Shepard v. La Grange Oil & Fuel Co., 242 N.C. 762 (1955)

Oct. 19, 1955 · Supreme Court of North Carolina
242 N.C. 762


(Filed 19 October, 1955.)

1. Appeal and Error § 27—

Where tbe several grounds of exception and assignment of error in appellant’s brief mailed or delivered to appellee’s counsel fail to refer to tbe pertinent pages of tbe transcript, appellee’s motion to dismiss for failure to comply with the mandatory rule of court will be allowed. Rule 28, Rules of Practice in tbe Supreme Court.

2. Appeal and Error § 23—

The assignments of error should indicate tbe page of tbe trancript upon which tbe exception referred to is to be found. Rule 19 (3) and Rule 21 of the Rules of Practice in tbe Supreme Court.

Appeal by plaintiff from Sink, Emergency Judge, May-June Term 1955 of New Hanover.

Civil action to recover damages for personal injuries sustained in a motor vehicle collision.

The jury found by its verdict that the plaintiff was not injured by the negligence of the defendant, as alleged in the complaint. Whereupon judgment was entered that the plaintiff take nothing, from which judgment the plaintiff appealed, assigning error.

Elbert A. Brown, W. K. Rhodes, Jr., and I. C. Wright for Plaintiff, Appellant.

James & James for Defendant, Appellee.

*763Per Curiam.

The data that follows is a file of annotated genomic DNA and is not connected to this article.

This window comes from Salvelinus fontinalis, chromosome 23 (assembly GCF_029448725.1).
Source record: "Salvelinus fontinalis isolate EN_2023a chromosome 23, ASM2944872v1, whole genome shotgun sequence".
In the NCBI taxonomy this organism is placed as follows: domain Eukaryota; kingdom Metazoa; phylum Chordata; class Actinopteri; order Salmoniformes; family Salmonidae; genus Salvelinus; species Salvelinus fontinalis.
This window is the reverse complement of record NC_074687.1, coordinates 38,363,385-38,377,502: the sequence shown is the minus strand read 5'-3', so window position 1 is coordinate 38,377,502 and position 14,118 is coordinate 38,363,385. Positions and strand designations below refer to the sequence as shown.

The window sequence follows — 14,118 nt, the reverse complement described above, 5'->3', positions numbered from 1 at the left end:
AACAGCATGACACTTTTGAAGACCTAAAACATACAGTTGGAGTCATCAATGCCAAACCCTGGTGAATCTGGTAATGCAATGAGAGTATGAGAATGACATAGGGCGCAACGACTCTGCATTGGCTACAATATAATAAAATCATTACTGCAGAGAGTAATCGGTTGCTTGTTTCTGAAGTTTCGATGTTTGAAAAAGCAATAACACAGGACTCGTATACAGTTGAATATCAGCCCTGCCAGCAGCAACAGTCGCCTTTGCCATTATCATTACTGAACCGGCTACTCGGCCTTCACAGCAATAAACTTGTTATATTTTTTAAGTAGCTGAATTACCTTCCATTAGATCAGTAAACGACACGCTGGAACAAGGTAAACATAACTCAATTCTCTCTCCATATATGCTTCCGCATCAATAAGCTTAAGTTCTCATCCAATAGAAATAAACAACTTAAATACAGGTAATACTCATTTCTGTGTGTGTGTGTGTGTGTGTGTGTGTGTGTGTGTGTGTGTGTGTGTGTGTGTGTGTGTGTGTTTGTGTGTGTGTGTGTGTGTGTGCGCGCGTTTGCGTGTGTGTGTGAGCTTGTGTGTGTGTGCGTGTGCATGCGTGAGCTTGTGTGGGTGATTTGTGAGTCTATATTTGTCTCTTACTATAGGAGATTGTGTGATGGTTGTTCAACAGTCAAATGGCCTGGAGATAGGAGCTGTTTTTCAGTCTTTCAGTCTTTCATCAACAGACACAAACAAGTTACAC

The motion of the appellee to dismiss the appeal for the reason that in the copy of appellant’s brief mailed or delivered to appellee’s counsel within the time prescribed by Rule 28, Rules of Practice in the Supreme Court, 221 N.C. 544, 562, the several grounds of exception and assignment of error had no reference to the pages of the transcript is allowed. This rule of court is mandatory, and will be enforced. Bradshaw v. Stansberry, 164 N.C. 356, 79 S.E. 302; Pruitt v. Wood, 199 N.C. 788, 156 S.E. 126; S. v. Evans, 237 N.C. 761, 75 S.E. 2d 919.

In the instant case there are twenty-two assignments of error, all of the same tenor, of which the following may be taken as typical: “Fifteenth assignment: His Honor erred in charging the jury as follows: ‘The same rule applies to the driver of the car in which the plaintiff was riding.’ Which error is the basis of the 20th Exception?” Where can the 20th Exception be found? This Court said in Rawls v. Lupton, 193 N.C. 428, 137 S.E. 175: “We have frequently long records to read and re-read, and unless the statute is followed, and seriatim exceptions to the charge are made and numbered, with assignments of error numbered, and giving record page, it is tedious and burdensome to ‘fish out’ of the charge the numerous assignments of error.” It would seem that the assignments of error do not comply with Rule 19 (3) and Rule 21 of Practice in this Court. Taylor v. Hayes, 172 N.C. 663, 90 S.E. 801; Baker v. Clayton, 202 N.C. 741, 164 S.E. 233. See also: Lee v. Baird, 146 N.C. 361, 59 S.E. 876.

Notwithstanding the condition of the record, we have examined the record and plaintiff’s assignments of error — the course pursued in Taylor v. Hayes, supra—and have discovered no valid reason for disturbing the judgment of the Superior Court. The plaintiff has not successfully carried the burden of showing prejudicial error amounting to the denial of some substantial right. Johnson v. Heath, 240 N.C. 255, 81 S.E. 2d 657.

Appeal dismissed.